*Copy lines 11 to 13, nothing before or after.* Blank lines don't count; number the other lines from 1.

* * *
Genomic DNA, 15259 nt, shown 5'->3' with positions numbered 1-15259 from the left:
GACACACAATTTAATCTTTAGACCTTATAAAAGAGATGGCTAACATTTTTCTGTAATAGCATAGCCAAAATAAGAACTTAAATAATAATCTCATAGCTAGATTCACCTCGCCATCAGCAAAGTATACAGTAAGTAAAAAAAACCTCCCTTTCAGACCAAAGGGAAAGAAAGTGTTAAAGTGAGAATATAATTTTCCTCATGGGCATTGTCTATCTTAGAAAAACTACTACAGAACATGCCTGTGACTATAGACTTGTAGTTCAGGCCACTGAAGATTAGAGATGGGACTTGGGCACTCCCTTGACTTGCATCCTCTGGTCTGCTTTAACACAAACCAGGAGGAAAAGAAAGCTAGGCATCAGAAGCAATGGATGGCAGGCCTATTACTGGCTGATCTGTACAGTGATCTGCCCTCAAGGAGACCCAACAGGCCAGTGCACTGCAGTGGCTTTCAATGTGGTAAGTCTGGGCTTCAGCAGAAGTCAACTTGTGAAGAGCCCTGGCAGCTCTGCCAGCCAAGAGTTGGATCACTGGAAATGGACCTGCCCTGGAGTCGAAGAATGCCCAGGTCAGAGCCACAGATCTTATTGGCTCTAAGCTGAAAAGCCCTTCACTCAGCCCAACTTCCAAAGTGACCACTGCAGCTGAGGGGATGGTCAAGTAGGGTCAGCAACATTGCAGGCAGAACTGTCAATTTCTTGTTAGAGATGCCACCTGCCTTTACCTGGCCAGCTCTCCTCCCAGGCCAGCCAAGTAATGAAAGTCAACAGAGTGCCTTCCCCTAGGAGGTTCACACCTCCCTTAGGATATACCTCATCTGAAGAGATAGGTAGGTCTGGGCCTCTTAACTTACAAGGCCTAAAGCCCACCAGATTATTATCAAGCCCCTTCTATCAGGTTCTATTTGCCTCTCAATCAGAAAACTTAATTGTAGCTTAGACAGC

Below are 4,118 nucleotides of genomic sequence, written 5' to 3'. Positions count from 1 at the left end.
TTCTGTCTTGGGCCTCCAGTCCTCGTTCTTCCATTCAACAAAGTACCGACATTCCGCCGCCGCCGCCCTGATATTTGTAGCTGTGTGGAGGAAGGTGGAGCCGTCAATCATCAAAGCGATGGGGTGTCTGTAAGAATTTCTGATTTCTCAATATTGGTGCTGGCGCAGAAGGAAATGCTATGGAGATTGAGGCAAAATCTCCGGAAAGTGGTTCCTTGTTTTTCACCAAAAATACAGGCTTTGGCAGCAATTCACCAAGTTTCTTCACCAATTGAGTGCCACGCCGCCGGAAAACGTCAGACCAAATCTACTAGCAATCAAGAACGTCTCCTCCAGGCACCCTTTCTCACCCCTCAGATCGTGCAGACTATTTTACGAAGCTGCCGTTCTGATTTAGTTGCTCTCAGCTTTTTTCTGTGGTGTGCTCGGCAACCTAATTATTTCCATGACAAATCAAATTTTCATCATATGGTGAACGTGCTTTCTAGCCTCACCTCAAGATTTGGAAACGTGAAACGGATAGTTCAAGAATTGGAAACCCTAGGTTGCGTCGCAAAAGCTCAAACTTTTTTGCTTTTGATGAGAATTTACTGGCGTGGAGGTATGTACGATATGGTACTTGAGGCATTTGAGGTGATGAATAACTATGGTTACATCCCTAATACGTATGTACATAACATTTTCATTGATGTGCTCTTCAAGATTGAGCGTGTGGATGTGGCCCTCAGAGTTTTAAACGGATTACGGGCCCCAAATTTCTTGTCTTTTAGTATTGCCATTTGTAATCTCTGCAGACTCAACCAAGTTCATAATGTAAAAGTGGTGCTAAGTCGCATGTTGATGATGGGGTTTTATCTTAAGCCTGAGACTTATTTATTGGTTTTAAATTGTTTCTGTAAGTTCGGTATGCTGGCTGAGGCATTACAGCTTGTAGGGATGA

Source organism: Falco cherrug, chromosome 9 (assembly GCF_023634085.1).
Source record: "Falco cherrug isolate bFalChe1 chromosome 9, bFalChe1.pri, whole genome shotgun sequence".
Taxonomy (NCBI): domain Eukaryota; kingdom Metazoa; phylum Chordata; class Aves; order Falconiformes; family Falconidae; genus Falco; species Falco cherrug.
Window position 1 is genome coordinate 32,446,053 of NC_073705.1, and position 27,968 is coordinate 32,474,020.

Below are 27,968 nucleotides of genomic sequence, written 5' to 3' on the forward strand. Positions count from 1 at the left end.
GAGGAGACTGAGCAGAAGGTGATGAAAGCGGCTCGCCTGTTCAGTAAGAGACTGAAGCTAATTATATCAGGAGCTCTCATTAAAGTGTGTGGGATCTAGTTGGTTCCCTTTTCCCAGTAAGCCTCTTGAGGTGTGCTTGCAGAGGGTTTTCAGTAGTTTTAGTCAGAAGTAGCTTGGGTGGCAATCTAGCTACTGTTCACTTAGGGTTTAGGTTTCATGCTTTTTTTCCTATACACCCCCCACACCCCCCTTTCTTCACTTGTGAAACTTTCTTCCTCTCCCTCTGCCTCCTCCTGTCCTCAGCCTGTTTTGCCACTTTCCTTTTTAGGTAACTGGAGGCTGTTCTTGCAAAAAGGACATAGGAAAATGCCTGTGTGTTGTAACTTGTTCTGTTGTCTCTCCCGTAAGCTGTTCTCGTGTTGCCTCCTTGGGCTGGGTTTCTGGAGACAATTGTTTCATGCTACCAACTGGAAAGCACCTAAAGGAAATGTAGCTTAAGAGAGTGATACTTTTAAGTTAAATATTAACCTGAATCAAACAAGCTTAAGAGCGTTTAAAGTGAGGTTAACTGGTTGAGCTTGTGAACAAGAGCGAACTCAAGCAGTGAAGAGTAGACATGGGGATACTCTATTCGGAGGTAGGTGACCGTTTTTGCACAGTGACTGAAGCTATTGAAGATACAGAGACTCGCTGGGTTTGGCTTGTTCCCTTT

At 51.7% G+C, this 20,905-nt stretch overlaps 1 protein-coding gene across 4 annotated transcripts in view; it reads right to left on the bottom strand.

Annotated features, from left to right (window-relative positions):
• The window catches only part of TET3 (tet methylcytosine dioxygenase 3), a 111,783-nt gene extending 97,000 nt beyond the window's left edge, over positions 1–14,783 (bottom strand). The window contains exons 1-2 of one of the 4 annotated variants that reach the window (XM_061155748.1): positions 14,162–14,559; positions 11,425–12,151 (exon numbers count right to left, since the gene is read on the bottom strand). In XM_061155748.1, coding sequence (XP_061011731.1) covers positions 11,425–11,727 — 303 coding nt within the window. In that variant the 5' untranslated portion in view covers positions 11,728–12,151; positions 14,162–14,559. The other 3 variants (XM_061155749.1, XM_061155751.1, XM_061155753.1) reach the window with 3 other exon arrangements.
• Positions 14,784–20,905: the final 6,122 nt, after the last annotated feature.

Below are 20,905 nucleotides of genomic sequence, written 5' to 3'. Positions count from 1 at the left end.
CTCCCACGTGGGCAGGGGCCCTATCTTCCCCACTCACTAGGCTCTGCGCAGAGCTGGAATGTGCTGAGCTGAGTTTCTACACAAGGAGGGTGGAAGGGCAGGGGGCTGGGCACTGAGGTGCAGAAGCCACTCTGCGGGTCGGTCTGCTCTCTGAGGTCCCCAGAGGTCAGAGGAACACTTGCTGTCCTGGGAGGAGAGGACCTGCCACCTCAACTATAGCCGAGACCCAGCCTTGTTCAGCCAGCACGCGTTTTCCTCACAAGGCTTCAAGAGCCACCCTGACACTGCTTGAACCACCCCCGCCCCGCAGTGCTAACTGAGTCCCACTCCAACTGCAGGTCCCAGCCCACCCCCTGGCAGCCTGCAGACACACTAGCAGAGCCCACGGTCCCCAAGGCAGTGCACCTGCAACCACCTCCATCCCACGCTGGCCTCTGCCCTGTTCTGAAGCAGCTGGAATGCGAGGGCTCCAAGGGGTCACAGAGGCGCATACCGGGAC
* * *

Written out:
At 51.7% G+C, this 20,905-nt stretch overlaps 1 protein-coding gene across 4 annotated transcripts in view; it reads right to left on the bottom strand.

Annotated features, from left to right (window-relative positions):
• The window catches only part of TET3 (tet methylcytosine dioxygenase 3), a 111,783-nt gene extending 97,000 nt beyond the window's left edge, over positions 1–14,783 (bottom strand). The window contains exons 1-2 of one of the 4 annotated variants that reach the window (XM_061155748.1): positions 14,162–14,559; positions 11,425–12,151 (exon numbers count right to left, since the gene is read on the bottom strand). In XM_061155748.1, coding sequence (XP_061011731.1) covers positions 11,425–11,727 — 303 coding nt within the window. In that variant the 5' untranslated portion in view covers positions 11,728–12,151; positions 14,162–14,559. The other 3 variants (XM_061155749.1, XM_061155751.1, XM_061155753.1) reach the window with 3 other exon arrangements.